3. Use of the hypothesis to predict the existence of other phenomena, or to predict quantitatively the results of new observations.

4. Performance of experimental tests of the predictions by several independent experimenters and properly performed experiments.

To me the ID makes sense and brings order to the observations and things we know scientifically. Evolution is a form of first cause to me that doesn’t make sense bearing the evidence… (not scientific but a preponderance of the evidence from a trial perspective). The evolutionist evangelists would silence even the discussion by calling it ignorant. Would you accept that argument if I called your diatribe ignorant?
Porkopolis' reply:

My interest in this stems from the public and educational policy implications of ID.

As I argued in Where’s the ‘Hypothesis’ for Intelligent Design?:

To qualify as a scientific hypothesis, ID has to provide a tentative explanation that accounts for a set of facts. The explanation must then be tested by further investigation. This is a fundamental, don’t pass go and collect $200 before you satisfy this condition, principle of the Scientific Method (see also: Hypothesis–> Theory–>Law).

Supporters of ID posit an explanation but no testing. Since this issue is heating up here in Ohio, parents and educators would benefit from the point/counter point discussion offered by Intelligent Design? a special report reprinted from Natural History magazine and Is the “Intelligent Designer” argument a Scientific One?, which is very detailed but succintly concludes with the following:
Deep down inside, what the IDers are really moaning and complaining about is NOT that science unfairly rejects their supernaturalistic explanations, but that science demands ID’s proposed “supernaturalistic explanations” be tested according to the scientific method, just like every OTHER hypothesis has to be. Not only can ID not test any of its “explanations”, but it wants to modify science so it doesn’t HAVE to. In effect, the IDers want their supernaturalistic “hypothesis” to have a privileged position - they want their hypothesis to be accepted by science WITHOUT being tested; they want to follow steps one and two of the scientific method, but prefer that we just skip steps 3,4 and 5, and just simply take their religious word for it, on the authority of their own say-so, that their “science” is correct. And that is what their entire argument over “materialism” (or “naturalism” or “atheism” or “sciencism” or “darwinism” or whatever the heck else they want to call it) boils down to.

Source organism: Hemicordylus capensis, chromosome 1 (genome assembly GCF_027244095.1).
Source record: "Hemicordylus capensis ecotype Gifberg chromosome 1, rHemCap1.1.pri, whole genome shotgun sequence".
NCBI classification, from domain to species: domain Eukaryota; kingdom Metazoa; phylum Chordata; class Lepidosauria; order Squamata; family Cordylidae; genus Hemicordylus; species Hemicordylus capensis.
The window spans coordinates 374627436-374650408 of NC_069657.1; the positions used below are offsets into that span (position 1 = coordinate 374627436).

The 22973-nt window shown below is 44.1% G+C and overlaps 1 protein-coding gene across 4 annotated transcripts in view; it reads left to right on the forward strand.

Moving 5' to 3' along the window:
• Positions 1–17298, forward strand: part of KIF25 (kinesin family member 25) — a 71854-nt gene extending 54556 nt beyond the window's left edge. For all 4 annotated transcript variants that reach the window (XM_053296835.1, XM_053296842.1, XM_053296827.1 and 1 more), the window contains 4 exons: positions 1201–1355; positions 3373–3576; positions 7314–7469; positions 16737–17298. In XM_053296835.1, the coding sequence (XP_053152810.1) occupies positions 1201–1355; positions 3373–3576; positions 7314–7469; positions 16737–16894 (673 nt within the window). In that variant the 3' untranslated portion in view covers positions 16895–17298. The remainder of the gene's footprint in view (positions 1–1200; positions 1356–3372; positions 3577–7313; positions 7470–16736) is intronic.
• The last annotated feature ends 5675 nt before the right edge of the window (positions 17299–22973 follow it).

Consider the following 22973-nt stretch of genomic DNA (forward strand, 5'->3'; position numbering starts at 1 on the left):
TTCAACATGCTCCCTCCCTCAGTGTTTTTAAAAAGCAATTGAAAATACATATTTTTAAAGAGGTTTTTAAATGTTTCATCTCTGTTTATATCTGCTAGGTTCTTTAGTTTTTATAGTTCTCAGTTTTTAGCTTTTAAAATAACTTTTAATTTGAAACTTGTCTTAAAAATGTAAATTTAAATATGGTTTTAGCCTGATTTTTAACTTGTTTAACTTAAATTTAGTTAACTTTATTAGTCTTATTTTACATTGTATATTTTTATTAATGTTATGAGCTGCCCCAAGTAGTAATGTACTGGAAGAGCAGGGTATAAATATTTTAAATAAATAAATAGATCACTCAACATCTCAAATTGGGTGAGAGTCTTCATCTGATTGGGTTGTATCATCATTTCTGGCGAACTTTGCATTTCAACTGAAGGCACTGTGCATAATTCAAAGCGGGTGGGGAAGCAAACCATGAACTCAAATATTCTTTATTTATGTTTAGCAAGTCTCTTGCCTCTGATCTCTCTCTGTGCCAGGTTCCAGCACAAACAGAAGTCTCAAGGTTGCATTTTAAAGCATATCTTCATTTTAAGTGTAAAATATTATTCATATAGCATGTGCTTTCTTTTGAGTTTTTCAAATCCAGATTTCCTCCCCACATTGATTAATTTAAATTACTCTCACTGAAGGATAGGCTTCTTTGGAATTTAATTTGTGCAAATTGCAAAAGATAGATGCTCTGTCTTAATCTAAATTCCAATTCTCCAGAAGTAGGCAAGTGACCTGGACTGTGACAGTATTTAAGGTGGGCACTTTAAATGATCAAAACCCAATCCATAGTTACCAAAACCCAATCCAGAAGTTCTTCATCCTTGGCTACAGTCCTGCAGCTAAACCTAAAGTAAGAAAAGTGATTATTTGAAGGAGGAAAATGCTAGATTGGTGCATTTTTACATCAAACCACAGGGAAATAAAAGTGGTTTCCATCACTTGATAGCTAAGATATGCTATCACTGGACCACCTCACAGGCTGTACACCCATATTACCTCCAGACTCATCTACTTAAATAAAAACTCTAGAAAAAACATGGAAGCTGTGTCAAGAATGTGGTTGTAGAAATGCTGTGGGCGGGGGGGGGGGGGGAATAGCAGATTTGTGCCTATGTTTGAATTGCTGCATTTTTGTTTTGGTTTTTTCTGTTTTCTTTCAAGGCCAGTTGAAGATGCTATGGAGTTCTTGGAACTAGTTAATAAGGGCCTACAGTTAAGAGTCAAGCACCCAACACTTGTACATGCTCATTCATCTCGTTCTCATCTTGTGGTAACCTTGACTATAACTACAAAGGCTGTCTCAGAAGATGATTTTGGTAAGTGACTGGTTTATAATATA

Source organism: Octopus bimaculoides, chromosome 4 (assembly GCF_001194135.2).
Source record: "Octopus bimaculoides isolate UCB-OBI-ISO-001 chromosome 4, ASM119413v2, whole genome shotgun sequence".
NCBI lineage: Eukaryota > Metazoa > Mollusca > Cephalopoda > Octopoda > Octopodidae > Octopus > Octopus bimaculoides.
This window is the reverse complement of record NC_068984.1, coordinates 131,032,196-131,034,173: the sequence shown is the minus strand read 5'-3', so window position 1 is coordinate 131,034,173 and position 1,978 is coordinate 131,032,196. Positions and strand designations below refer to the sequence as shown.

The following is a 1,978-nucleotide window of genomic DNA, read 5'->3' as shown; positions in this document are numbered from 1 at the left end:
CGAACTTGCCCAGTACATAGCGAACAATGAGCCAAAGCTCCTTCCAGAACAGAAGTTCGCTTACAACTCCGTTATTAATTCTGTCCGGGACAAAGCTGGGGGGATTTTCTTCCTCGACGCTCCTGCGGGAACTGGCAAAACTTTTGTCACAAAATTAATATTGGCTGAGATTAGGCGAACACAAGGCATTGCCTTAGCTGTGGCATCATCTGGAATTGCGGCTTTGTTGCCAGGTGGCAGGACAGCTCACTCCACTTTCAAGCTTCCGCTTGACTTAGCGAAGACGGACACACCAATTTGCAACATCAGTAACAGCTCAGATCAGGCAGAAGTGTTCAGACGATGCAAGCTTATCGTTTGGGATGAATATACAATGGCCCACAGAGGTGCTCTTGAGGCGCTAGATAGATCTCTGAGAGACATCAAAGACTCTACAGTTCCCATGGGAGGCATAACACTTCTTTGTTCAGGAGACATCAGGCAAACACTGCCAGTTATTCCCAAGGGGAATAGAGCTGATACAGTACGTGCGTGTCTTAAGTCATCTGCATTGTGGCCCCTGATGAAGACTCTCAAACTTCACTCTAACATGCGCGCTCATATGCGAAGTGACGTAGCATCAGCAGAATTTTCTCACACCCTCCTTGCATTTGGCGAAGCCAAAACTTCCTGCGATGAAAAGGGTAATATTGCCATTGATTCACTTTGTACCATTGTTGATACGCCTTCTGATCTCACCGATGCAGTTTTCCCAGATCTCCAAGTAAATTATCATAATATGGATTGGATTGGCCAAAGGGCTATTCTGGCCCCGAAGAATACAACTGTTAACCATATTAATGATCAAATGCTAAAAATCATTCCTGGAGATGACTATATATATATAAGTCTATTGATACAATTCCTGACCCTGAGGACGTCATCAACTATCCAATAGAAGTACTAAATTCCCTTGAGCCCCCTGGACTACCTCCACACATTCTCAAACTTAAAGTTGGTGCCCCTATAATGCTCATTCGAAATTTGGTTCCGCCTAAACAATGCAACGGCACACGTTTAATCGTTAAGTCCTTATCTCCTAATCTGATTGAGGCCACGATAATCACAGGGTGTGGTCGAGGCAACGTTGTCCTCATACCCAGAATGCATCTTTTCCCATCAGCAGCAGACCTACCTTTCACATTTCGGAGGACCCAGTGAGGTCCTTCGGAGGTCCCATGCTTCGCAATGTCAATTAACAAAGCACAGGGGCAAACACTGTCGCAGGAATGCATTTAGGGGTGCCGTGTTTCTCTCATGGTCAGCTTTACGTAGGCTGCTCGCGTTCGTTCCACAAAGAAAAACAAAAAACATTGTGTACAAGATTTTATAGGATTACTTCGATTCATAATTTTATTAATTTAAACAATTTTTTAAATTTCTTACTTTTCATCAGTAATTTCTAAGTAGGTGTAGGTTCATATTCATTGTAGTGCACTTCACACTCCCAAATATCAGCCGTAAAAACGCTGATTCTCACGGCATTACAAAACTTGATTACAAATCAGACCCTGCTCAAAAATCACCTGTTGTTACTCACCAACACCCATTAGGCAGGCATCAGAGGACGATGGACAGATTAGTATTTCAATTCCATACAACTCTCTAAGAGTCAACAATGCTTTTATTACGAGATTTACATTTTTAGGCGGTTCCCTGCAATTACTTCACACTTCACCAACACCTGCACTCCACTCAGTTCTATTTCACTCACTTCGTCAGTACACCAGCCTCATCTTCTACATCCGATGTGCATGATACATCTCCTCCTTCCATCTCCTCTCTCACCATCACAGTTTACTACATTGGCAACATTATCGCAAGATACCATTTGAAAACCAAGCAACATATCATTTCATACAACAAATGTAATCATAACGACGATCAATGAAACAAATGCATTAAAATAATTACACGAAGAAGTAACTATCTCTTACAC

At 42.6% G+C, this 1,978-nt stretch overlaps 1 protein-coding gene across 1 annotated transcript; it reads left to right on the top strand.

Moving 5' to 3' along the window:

There is no legitimate reason for the ID hypothesis to be privileged and have the special right to be exempted from testing, that other hypotheses do not. I see no reason why their hypotheses, whatever they are, should not be subjected to the very same testing process that everyone ELSE’s hypotheses, whatever they are, have to go through. If they cannot put their “hypothesis” through the same scientific method that everyone ELSE has to, then they have no claim to be “science”. Period.
Conservative Culture's reply:

I am not denying that there can be no testing for the existance of God from a science point of view. Only that my understanding that there is a Creator lends me to approach the universe as something that will be orderly and predictable.

I am also stating that evolution, like ID, cannot not be experimented on. That science will somehow prove that the universe proceeded from nothing and that order of what we see somehow happened by chance. At issue is “how did the needed information come into place to produce what we see?”

Science cannot not reproduce or experient or observe those initial conditions. There is no real conflict to being a good scientist and a creationist or ID’er. I just have the opinion that they enhance one’s view of what we do observe.

My main concern is that the evolutionists do what they accuse the ID’ers of. That is the discrimination of ideas and debate. The free debate of the orgins of the universe should remain open as science will not prove to be means to the answer.
Porkopolis' reply:
“I am also stating that evolution, like ID, cannot not be experimented on.”

With all due respect, that is just flat out wrong…it’s being tested on all the time!

See the November 1995 issue of Discover Magazine (archive copy of it here: “First cell - biophysicist David Deamer believes that protective cells predated the first DNA”)…this is not proof…but is direct experimentation of possible early cell forms.

Also see this very important piece:

Two New Discoveries Answer Big Questions in Evolution Theory: